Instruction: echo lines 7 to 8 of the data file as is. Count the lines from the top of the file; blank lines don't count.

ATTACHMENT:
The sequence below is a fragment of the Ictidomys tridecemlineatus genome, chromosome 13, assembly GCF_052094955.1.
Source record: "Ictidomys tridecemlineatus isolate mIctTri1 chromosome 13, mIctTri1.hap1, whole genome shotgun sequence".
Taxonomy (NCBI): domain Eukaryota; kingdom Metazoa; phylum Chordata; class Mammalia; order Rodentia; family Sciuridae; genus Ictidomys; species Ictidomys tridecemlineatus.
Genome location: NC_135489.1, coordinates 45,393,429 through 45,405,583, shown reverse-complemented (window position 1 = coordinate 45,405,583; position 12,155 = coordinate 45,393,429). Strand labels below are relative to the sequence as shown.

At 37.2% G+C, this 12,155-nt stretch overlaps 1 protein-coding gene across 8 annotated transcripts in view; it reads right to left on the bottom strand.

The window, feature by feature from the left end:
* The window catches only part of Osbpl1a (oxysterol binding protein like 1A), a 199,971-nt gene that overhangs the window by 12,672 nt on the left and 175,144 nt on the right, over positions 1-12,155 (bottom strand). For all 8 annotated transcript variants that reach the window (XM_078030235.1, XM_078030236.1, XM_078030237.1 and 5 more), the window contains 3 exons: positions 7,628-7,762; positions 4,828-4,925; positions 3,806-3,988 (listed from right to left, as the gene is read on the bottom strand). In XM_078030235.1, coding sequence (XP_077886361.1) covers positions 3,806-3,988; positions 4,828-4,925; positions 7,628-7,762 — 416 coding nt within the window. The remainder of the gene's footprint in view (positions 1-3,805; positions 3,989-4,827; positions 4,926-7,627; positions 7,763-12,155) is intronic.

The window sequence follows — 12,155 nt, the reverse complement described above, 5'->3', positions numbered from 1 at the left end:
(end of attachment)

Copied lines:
* The window catches only part of Osbpl1a (oxysterol binding protein like 1A), a 199,971-nt gene that overhangs the window by 12,672 nt on the left and 175,144 nt on the right, over positions 1-12,155 (bottom strand). For all 8 annotated transcript variants that reach the window (XM_078030235.1, XM_078030236.1, XM_078030237.1 and 5 more), the window contains 3 exons: positions 7,628-7,762; positions 4,828-4,925; positions 3,806-3,988 (listed from right to left, as the gene is read on the bottom strand). In XM_078030235.1, coding sequence (XP_077886361.1) covers positions 3,806-3,988; positions 4,828-4,925; positions 7,628-7,762 — 416 coding nt within the window. The remainder of the gene's footprint in view (positions 1-3,805; positions 3,989-4,827; positions 4,926-7,627; positions 7,763-12,155) is intronic.

The window sequence follows — 12,155 nt, the reverse complement described above, 5'->3', positions numbered from 1 at the left end: